Denomination dating blues
Musically, gospel is distinguished by its vocal style, which in both male and female singers is characterized by a strained, full-throated sound, often pushed to guttural shrieks and rasps suited to the extremes of the emotion-laden lyrics.Melodies and harmonies are generally simple, allowing for spontaneity in devising repetitive, expressive fills and riffs.Preachers who popularized their own songs included J. Burnett ("Drive and Go Forward," 1926), Ford Washington Mc Ghee ("Lion of the Tribe of Judah," 1927), J. Gates ("Death's Black Train Is Coming," 1926), and A. In 1921 the National Baptist Convention, USA, the largest organization of black Christians in the world, not only formally recognized gospel as a legitimate sacred musical form but published a collection of hymns, spirituals, and gospel songs under the title Gospel Pearls, edited by Willa A. That hymnal contained six songs by Tindley, the first gospel composer successfully to combine the conventions of white evangelical music with the simple, often sentimental melodies of black spirituals.The 1921 convention also marked the emergence of the composer Thomas A.Drawing on the call-and-response tradition that dated back to slavery times, members of a congregation would take inspiration from a phrase from the sermon or testimony and out of it spontaneously compose a simple melody and text.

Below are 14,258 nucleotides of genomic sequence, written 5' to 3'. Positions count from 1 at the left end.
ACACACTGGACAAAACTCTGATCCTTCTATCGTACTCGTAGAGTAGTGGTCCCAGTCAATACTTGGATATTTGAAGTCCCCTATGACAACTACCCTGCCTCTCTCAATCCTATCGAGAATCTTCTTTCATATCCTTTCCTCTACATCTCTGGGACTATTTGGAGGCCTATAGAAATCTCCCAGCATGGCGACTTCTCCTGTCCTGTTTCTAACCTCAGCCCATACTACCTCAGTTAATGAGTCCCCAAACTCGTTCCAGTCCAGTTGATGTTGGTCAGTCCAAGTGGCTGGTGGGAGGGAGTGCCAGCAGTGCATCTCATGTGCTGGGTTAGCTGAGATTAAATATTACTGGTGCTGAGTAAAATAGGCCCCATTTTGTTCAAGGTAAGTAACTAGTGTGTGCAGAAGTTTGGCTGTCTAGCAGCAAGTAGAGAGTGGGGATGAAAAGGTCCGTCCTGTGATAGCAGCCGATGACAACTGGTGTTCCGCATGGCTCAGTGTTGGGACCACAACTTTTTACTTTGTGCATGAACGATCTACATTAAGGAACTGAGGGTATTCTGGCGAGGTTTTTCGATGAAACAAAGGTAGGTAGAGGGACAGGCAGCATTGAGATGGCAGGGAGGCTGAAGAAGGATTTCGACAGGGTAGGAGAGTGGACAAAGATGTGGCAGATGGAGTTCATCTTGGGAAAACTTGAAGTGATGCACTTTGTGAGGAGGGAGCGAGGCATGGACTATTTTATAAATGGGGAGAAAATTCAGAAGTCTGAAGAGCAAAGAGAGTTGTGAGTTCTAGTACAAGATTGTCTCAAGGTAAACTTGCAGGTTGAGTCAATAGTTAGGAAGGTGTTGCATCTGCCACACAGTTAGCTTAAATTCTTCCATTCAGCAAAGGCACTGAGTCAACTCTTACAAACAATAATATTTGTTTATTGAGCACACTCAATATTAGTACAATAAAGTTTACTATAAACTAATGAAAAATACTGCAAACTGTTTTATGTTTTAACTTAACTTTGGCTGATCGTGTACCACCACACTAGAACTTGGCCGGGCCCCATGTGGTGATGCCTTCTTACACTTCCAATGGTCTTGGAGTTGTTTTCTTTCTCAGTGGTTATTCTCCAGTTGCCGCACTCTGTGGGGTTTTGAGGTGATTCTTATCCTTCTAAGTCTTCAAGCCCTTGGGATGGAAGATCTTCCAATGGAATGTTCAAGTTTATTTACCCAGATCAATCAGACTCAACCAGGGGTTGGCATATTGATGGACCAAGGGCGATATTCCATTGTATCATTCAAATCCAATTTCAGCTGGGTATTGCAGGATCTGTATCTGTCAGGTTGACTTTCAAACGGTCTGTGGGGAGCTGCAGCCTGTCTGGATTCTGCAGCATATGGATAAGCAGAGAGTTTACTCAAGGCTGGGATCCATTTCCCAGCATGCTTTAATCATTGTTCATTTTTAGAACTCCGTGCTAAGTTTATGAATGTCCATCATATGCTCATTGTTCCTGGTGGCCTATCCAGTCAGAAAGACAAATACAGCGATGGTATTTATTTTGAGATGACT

Thus, in the nineteenth century, African-American hymnody in mainstream denominations did not differ considerably from music performed in white churches.The first congregation known to accept this doctrine, based on the activities of the Day of Pentecost (though, confusingly, this is not what is now called Pentecostalism) was the United Holy Church of Concord, South Carolina, which held its first meeting in 1886 and had its first convention in 1894 under the leadership of Brother L. The Holiness doctrine proved controversial within black churches, as did the music associated with Holiness.In 1895 Charles Harrison Mason and Charles Price Jones were forced from the Baptist church, and together they proceeded to organize the Church of God in Christ in Lexington, Mississippi, where the music was heavily influenced by the performance style at Los Angeles's Azusa Street Revival, a black congregation that marked the beginning of Pentecostalism, under the leadership of William Joseph Seymour.Along with simple "homemade" harmonies came hand-clapping, foot-stomping, and holy dancing, also known as "shouting." Holiness, Sanctified, and Pentecostal congregations sprang up rapidly all over the South, particularly in rural, poor communities, starting around the turn of the century, and in less than a decade gospel music, then known as church music, was being sung in Baptist and Methodist congregations as well.During this time the most popular gospel hymns were by a new generation of black composers, including William Henry Sherwood; Jones, who composed "Where Shall I Be?